9. Throughout the run of the series, there were five types of novels in addition to the core series of novels: Super Specials, which were longer stories and were narrated by a different girl each chapter; Readers Request, books that focused on non-main members of the BSC; Mysteries and Super Mysteries; Portrait collections, novels that were biographies of the girls’ pasts; and Baby-Sitters Club: Friends Forever, a 13-book mini-series, which ended with the girl’s graduation from middle school.



10. There was an (amazing) 13-episode long TV series named The Baby-Sitters Club, which aired in 1990. The shows were broadcast on The Disney Channel, as well as HBO and Nickelodeon. The other live-action version of the BSC was the feature film, released in 1995. The role of Mary Anne was actress Rachael Leigh Cook’s movie debut, and the film also starred Larisa Oleynik (The Secret World of Alex Mack, 10 Things I Hate About You) as Dawn.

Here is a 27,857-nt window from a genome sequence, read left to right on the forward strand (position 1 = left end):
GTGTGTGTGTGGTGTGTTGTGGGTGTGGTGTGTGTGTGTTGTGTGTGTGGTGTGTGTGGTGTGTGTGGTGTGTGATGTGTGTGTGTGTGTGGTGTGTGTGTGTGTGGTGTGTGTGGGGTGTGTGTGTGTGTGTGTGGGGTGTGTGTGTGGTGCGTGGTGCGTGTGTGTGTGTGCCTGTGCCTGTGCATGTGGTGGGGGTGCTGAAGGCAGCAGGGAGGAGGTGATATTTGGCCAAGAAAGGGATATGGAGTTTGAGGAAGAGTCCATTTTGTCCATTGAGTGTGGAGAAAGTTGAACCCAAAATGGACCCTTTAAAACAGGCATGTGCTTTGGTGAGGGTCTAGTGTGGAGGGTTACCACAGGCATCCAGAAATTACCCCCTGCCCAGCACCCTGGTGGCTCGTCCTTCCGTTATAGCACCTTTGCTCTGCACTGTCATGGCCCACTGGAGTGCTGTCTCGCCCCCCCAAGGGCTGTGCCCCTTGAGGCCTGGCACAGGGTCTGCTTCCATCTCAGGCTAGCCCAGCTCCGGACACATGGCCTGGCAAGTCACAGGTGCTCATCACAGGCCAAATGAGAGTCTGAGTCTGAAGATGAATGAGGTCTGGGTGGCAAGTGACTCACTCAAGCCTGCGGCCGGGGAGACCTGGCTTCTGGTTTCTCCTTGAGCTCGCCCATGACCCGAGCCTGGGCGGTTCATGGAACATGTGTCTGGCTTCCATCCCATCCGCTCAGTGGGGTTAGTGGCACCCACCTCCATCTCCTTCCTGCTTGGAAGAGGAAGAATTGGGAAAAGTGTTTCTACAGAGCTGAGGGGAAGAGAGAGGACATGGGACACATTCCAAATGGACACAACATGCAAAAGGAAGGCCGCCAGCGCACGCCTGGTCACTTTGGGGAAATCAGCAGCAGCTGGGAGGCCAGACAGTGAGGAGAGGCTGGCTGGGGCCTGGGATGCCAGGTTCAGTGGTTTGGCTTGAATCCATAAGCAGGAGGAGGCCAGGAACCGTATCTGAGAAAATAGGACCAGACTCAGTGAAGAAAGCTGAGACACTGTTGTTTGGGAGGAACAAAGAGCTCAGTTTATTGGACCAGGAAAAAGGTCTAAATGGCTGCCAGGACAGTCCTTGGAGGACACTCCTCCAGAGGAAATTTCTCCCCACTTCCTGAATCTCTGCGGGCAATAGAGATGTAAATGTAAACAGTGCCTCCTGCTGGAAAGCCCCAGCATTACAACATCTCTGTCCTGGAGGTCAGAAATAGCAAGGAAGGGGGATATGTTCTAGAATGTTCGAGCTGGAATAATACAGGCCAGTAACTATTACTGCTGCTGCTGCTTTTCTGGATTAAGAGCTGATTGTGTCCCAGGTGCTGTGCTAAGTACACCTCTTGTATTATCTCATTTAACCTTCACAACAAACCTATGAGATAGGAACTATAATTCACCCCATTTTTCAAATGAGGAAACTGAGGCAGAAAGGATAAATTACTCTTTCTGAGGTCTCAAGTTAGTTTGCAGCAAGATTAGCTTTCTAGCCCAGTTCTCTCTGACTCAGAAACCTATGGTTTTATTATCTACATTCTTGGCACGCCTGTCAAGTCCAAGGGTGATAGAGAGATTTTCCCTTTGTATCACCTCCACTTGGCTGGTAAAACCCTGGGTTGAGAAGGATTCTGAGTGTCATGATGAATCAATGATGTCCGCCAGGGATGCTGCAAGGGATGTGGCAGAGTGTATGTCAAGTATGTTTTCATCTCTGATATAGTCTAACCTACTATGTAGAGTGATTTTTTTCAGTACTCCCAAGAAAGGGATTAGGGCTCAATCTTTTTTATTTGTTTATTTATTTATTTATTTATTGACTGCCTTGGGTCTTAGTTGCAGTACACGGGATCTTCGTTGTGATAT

Monday, October 24, 2011

Guest Post: Adolescent Ingenues of the 90s


About guest poster Kari, in her own words: I’m a 90s kid hailing from the suburban South and living in New York City. I frequently prefer kid’s movies, often watch Saturday morning cartoons, always enjoy nostalgia, and determinedly refuse to grow up for good. You can visit me on Tumblr, and I also write a book blog.